• Magazines: Two magazines from contrasting genres will be studied. We will compare the front covers from two contrasting magazines and explore how magazine brands compete within a highly competitive market. We will explore how media language used in these products communicate meaning. 

  • Music Videos: We will study two contrasting music videos. The two case studies provide a range of opportunities to study convergence between media industries, the role of music video in reaching audiences and the relationship between producers, audiences and platforms. They also offer the opportunity to consider the global nature of media audiences and industries. We will explore how the official music video is designed to target a range of audiences as well as examining how it was distributed. We will also consider issues around globalisation, cultural imperialism, and the changing nature of music videos as a media form. 


  • Television: Two television products will be studied. One of the texts will be a contemporary product that illustrates some of the current issues surrounding the BBC and emerging trends in television production and broadcasting and provides opportunities to study all areas of the theoretical framework. One text will be a historical product that has historical, cultural and social significance which will allow us to compare the changing representations of social groups with the contemporary television product.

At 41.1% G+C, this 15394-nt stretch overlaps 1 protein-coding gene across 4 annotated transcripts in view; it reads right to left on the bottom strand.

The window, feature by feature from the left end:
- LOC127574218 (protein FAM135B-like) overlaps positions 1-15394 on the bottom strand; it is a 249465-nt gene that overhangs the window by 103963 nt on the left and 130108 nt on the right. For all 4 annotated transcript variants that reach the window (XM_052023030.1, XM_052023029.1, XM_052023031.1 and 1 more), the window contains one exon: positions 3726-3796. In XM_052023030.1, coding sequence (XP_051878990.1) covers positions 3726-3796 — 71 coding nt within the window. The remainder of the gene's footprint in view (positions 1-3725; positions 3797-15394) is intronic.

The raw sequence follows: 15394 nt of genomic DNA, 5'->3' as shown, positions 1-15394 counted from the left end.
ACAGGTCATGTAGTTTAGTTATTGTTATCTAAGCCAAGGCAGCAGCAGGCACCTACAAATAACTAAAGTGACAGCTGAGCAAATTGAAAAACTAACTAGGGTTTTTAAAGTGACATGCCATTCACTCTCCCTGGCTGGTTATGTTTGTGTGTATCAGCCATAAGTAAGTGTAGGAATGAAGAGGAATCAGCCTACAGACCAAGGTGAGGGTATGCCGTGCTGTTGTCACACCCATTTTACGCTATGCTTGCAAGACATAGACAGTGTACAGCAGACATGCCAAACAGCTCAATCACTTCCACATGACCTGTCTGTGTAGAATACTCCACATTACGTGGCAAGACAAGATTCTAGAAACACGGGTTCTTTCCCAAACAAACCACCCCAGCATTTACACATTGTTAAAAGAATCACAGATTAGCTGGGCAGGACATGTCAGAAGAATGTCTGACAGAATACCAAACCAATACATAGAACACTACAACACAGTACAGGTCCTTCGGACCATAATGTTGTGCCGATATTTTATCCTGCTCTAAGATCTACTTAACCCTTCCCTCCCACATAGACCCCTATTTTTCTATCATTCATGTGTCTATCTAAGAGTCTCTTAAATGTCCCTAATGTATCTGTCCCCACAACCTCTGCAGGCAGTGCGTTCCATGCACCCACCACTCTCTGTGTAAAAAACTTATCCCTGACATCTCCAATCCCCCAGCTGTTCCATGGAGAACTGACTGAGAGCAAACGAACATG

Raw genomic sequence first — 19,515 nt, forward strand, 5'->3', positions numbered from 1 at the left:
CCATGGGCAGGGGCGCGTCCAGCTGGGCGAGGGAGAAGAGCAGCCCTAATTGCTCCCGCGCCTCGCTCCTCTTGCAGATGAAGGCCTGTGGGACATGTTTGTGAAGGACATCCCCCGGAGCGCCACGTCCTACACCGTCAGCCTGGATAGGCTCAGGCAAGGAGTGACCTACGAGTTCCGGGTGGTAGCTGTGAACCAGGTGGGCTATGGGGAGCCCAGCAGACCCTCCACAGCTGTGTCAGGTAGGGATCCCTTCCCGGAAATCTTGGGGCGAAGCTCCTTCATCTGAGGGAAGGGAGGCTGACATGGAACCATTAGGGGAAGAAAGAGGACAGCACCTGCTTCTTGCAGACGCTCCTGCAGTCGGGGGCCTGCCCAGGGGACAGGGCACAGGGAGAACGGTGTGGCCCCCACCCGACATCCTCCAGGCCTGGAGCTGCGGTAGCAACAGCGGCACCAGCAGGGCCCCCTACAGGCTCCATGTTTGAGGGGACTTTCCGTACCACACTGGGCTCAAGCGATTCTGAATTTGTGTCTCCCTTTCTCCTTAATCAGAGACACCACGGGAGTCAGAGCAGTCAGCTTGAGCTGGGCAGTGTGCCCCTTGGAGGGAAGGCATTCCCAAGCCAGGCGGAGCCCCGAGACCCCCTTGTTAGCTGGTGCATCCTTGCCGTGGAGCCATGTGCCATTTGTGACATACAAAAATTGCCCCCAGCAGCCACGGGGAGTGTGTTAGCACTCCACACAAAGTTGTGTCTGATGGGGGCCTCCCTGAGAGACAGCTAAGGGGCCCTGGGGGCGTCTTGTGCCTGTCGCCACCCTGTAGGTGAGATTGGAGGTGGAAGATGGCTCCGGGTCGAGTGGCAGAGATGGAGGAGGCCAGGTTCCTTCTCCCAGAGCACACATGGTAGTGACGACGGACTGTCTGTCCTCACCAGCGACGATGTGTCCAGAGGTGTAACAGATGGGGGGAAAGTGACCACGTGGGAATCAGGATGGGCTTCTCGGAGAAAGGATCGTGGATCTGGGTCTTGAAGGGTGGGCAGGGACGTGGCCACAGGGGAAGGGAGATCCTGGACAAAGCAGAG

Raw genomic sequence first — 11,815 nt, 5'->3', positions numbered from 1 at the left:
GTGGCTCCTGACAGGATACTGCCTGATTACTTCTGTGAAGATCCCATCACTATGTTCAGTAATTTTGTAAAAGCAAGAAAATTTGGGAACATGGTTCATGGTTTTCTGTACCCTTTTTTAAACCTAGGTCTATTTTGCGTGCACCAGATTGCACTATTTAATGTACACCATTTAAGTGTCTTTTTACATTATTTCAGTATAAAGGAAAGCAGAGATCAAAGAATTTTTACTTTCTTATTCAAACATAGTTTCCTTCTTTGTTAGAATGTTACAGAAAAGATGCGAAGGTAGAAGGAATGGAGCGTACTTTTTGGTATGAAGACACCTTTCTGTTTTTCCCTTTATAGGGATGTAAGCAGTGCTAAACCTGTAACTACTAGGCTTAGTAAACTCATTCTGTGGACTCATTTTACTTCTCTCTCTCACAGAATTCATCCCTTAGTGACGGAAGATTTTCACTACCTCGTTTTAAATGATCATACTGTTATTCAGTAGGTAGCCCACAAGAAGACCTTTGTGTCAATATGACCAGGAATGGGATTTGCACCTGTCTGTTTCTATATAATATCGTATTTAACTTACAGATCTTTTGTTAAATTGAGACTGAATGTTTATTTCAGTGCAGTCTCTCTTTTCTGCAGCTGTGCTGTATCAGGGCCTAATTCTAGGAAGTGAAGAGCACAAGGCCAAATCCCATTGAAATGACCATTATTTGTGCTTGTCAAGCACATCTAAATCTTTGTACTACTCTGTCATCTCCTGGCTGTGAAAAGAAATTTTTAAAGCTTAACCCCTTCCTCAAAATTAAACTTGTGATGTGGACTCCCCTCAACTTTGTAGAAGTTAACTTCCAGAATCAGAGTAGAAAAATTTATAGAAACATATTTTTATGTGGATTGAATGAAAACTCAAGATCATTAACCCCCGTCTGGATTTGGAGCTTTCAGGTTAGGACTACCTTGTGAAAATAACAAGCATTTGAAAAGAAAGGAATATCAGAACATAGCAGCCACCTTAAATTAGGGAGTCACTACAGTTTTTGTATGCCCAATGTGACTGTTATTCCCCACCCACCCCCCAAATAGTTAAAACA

• Non-Exam Assessment: You will independently create a media product in response to a brief set by the exam board. You will be able to choose from five briefs. The briefs will specify the media form and the intended audience for your product. 

  • Online, social and participatory media:  The products studied will include video games; websites and social media sites. All four elements of the Theoretical Framework (Language, Representation, Industries, Audience) and all relevant contexts will be studied. 

  • Newspapers: The front covers and articles from within a tabloid and quality newspaper will be studied. We will need to compare the two newspapers in terms of their different audiences, different styles of presentation and different political and ideological viewpoints. We will also explore issues of ownership, production, funding, technologies and regulation alongside audience theories.  

  • Radio: The launch of Radio 1 was an event of historical and social significance and an important turning point in the history of radio. We will explore this text as it provides a useful point of contrast with contemporary developments in youth-oriented radio. Modern day radio stations and how they illustrate cross-media ownership, the concentration of ownership and convergence will be explored. 





Media is an awesome subject; it has given me a deep insight into how broadcasting, publishing and the internet have influenced our views in society. The discussions and class debates have given me a huge amount of confidence as well as a deep knowledge on each media topic!
Year 10 student
I enjoy media as it has developed my analytical thinking and understanding of how the media works and has helped me explore a range of different viewpoints. I have enjoyed studying a range of different media products and unpacking the messages they contain.
Year 10 student